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State Government
State Revenues Nearly $200 Million Ahead Of Projections PDF Print E-mail
State Government
By Administrator   
Thursday, 01 December 2016 16:13
Governor Pat McCrory says state revenue collections are $191 million ahead of projections through the first third of the fiscal year. The surplus is driven by more people working and earning more.
 
“At a time when neighboring states ended the fiscal year with steep revenue deficits, our continued economic growth, job creation and responsible financial management have helped North Carolina post another revenue surplus,” Governor McCrory said. “In an environment of historic tax cuts to the tune of $4.7 billion, revenues coming into the state continue to increase.”
 
According to the latest revenue figures, total General Fund revenues for October were $46.3 million or 2.6 percent above target.
 
The primary drivers of the upward revisions are higher than anticipated growth in personal income and franchise tax revenues due to higher than expected wage growth and business profits.
 
Since Governor McCrory entered office in January 2013, North Carolina’s economy is one of the fastest growing in the nation adding more than 300,000 net new jobs. The state’s unemployment rate during that time fell from 8.8 percent to 4.9 percent and has decreased in all 100 counties. The governor also signed historic, pro-growth tax reform saving families and businesses $4.7 billion and positioning North Carolina as the most improved business tax climate in the nation.
 
Legislators Say Taxes Will Be Tweaked, Not Reformed, During General Session PDF Print E-mail
State Government
By Administrator   
Thursday, 01 December 2016 16:03
Legislative budget and tax writers tell Carolina Journal the N.C. General Assembly isn’t likely to tackle extensive tax reform next year.  Many lawmakers told the paper they wanted recent tax reforms to "settle".
 
The General Assembly passed major tax reform in 2013 that established flat personal income tax rates and lowered personal and corporate income taxes. The reform also expanded the income- and sales-tax base. Since then, lawmakers have focused much of their tax-writing efforts on tweaking that law.
 
Taxes that will be under legislative scruitny include the franchise tax, the mill machinery tax and “market-based sourcing,” which could benefit companies with headquarters and manufacturing plants in North Carolina.
 
The General Assembly’s 2017 long session is scheduled to begin Jan. 11, 2017, when newly elected lawmakers return to Raleigh for an organizational meeting to elect their top leaders.
 
Last Updated on Thursday, 01 December 2016 16:05
 
Speaker Moore Gets GOP Nod For Second Term PDF Print E-mail
State Government
By Administrator   
Tuesday, 22 November 2016 12:26
North Carolina House Republicans have selected Tim Moore of Cleveland County to serve another two years as Speaker of the House. 
 
The full House still has to the vote on Moore when it reconvenes in January but Moore's selection by the Republican majority assure his election to the House's top leadership position.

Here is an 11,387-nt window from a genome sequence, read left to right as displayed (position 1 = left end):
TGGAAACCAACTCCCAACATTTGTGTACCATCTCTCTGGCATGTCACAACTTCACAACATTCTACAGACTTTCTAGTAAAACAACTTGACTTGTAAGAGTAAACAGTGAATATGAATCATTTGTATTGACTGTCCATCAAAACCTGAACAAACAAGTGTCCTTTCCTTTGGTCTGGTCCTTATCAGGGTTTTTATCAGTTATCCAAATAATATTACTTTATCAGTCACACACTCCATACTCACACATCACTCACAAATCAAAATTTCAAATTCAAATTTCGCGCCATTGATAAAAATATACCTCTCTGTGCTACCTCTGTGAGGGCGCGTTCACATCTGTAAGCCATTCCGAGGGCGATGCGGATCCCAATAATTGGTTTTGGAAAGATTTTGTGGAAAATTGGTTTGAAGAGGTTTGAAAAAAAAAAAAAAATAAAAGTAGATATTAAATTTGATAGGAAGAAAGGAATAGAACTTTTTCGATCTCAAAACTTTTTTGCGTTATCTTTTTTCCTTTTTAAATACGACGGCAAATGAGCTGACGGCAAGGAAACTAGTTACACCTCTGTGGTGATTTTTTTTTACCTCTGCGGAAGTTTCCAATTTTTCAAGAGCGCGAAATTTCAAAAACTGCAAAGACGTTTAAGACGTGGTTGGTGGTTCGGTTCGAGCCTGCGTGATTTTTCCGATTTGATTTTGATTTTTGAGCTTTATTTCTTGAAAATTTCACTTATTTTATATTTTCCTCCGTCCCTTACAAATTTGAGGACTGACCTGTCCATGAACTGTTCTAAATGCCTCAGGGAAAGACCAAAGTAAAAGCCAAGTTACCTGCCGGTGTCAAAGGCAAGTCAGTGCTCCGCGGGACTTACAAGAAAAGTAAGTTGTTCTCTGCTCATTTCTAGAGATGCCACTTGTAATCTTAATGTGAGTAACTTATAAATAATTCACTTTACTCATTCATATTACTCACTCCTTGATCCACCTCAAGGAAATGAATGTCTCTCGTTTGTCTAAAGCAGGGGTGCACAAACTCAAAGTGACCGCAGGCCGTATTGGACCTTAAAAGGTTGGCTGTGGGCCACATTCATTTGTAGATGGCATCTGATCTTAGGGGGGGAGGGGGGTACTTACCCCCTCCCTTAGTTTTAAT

Rep. Sarah Stevens, R-Surry, will serve as speaker pro tem succeeding Paul Stam of Wake County who retired from the legislature and did not seek re-election. 
 
Rep. John Bell of Wayne County will serve as majority leader. 
 
Other leadership posts filled by the Republicans are: 
Rep. Steven Ross of Alamance County, Deputy Majority Leader 
Rep. John Szoka of Cumberland County, Conference Chair 
Rep. Jon Hardister of Guilford County, Majority Whip 
 
State Sells Three Properties For $12.6 million PDF Print E-mail
State Government
By Administrator   
Tuesday, 22 November 2016 11:33
The state has accepted offers totaling $12.6 million for three properties as part of his Project Phoenix initiative to return underutilized state properties to more productive and efficient use.
 
“The sale of these properties marks significant progress for our Project Phoenix initiative to unload costly, underused state property and return money to the taxpayers,” Governor Pat McCrory said. “Not only will the sale of these inefficient properties generate one-time revenue and save millions in operating costs, but it will also spur economic development and help revitalize our cities.”
 
This week, the state accepted a $6 million offer for the 49-acre property that housed the former Charlotte Correctional Facility at 4100 Meadow Oak Drive in west Charlotte. The state also accepted a $4.85 million offer on the Personnel Training Center which occupies approximately 1.7 acres on Peace Street in the heart of downtown Raleigh. The final offer accepted this week was $1.75 million for the Old Steam Plant located at 210 North Dawson Street, also in downtown Raleigh.
 
The three offers are expected to be considered for final approval by the Council of State in December.
 
Under Governor McCrory’s leadership, North Carolina has reformed how state government occupies space for greater efficiency, productivity and cost control, not to mention the importance of state-owned assets to their surrounding areas. Project Phoenix is Governor McCrory's initiative to improve the state’s occupancy of real estate across North Carolina. This initiative takes advantage of today’s low interest rates and North Carolina’s innovative private sector in pioneering public-private partnerships to transform government spaces across the state.
 
As part of the governor’s initiative, the state has completed the sale of 11 historic homes in the Blount Street District and one remains on the market. The sale of these homes is estimated to return approximately $7 million to the state.
 
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